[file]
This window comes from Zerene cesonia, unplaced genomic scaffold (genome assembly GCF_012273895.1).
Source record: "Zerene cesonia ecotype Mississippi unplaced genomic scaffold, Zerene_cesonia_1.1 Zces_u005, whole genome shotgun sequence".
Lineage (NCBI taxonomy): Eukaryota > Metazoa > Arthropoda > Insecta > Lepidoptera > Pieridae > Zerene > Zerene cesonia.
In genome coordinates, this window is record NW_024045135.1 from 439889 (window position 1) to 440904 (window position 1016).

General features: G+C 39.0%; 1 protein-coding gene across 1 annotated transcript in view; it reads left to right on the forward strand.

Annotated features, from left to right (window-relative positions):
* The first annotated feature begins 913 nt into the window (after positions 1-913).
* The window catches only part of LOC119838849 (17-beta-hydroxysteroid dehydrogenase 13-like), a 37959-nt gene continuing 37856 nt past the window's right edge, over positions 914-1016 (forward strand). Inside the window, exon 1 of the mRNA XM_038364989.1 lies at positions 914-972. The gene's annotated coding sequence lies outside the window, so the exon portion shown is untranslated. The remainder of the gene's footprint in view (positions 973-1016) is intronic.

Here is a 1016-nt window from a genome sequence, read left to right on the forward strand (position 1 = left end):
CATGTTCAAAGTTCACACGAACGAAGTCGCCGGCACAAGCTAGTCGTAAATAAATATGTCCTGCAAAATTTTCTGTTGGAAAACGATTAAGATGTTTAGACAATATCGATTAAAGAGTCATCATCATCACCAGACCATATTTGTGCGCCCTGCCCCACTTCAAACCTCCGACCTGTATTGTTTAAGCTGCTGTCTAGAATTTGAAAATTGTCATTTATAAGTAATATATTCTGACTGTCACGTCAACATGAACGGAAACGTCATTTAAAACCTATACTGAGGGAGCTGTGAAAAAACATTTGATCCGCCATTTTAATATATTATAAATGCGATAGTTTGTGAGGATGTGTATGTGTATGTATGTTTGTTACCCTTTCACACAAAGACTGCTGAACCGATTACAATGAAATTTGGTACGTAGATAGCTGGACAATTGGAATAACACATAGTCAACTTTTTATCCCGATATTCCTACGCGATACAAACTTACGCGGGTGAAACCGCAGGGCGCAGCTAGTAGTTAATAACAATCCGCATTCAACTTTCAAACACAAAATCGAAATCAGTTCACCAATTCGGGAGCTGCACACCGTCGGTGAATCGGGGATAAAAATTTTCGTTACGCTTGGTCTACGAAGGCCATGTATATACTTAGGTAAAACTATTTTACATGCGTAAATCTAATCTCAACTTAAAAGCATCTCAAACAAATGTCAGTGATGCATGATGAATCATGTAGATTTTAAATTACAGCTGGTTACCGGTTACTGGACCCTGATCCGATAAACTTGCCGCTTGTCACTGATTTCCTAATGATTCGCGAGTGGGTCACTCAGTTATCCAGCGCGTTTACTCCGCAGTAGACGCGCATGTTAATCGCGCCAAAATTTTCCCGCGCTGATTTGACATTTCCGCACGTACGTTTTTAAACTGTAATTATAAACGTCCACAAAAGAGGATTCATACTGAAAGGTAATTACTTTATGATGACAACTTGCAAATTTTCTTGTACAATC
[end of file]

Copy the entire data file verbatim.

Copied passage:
This window comes from Zerene cesonia, unplaced genomic scaffold (genome assembly GCF_012273895.1).
Source record: "Zerene cesonia ecotype Mississippi unplaced genomic scaffold, Zerene_cesonia_1.1 Zces_u005, whole genome shotgun sequence".
Lineage (NCBI taxonomy): Eukaryota > Metazoa > Arthropoda > Insecta > Lepidoptera > Pieridae > Zerene > Zerene cesonia.
In genome coordinates, this window is record NW_024045135.1 from 439889 (window position 1) to 440904 (window position 1016).

General features: G+C 39.0%; 1 protein-coding gene across 1 annotated transcript in view; it reads left to right on the forward strand.

Annotated features, from left to right (window-relative positions):
* The first annotated feature begins 913 nt into the window (after positions 1-913).
* The window catches only part of LOC119838849 (17-beta-hydroxysteroid dehydrogenase 13-like), a 37959-nt gene continuing 37856 nt past the window's right edge, over positions 914-1016 (forward strand). Inside the window, exon 1 of the mRNA XM_038364989.1 lies at positions 914-972. The gene's annotated coding sequence lies outside the window, so the exon portion shown is untranslated. The remainder of the gene's footprint in view (positions 973-1016) is intronic.

Here is a 1016-nt window from a genome sequence, read left to right on the forward strand (position 1 = left end):
CATGTTCAAAGTTCACACGAACGAAGTCGCCGGCACAAGCTAGTCGTAAATAAATATGTCCTGCAAAATTTTCTGTTGGAAAACGATTAAGATGTTTAGACAATATCGATTAAAGAGTCATCATCATCACCAGACCATATTTGTGCGCCCTGCCCCACTTCAAACCTCCGACCTGTATTGTTTAAGCTGCTGTCTAGAATTTGAAAATTGTCATTTATAAGTAATATATTCTGACTGTCACGTCAACATGAACGGAAACGTCATTTAAAACCTATACTGAGGGAGCTGTGAAAAAACATTTGATCCGCCATTTTAATATATTATAAATGCGATAGTTTGTGAGGATGTGTATGTGTATGTATGTTTGTTACCCTTTCACACAAAGACTGCTGAACCGATTACAATGAAATTTGGTACGTAGATAGCTGGACAATTGGAATAACACATAGTCAACTTTTTATCCCGATATTCCTACGCGATACAAACTTACGCGGGTGAAACCGCAGGGCGCAGCTAGTAGTTAATAACAATCCGCATTCAACTTTCAAACACAAAATCGAAATCAGTTCACCAATTCGGGAGCTGCACACCGTCGGTGAATCGGGGATAAAAATTTTCGTTACGCTTGGTCTACGAAGGCCATGTATATACTTAGGTAAAACTATTTTACATGCGTAAATCTAATCTCAACTTAAAAGCATCTCAAACAAATGTCAGTGATGCATGATGAATCATGTAGATTTTAAATTACAGCTGGTTACCGGTTACTGGACCCTGATCCGATAAACTTGCCGCTTGTCACTGATTTCCTAATGATTCGCGAGTGGGTCACTCAGTTATCCAGCGCGTTTACTCCGCAGTAGACGCGCATGTTAATCGCGCCAAAATTTTCCCGCGCTGATTTGACATTTCCGCACGTACGTTTTTAAACTGTAATTATAAACGTCCACAAAAGAGGATTCATACTGAAAGGTAATTACTTTATGATGACAACTTGCAAATTTTCTTGTACAATC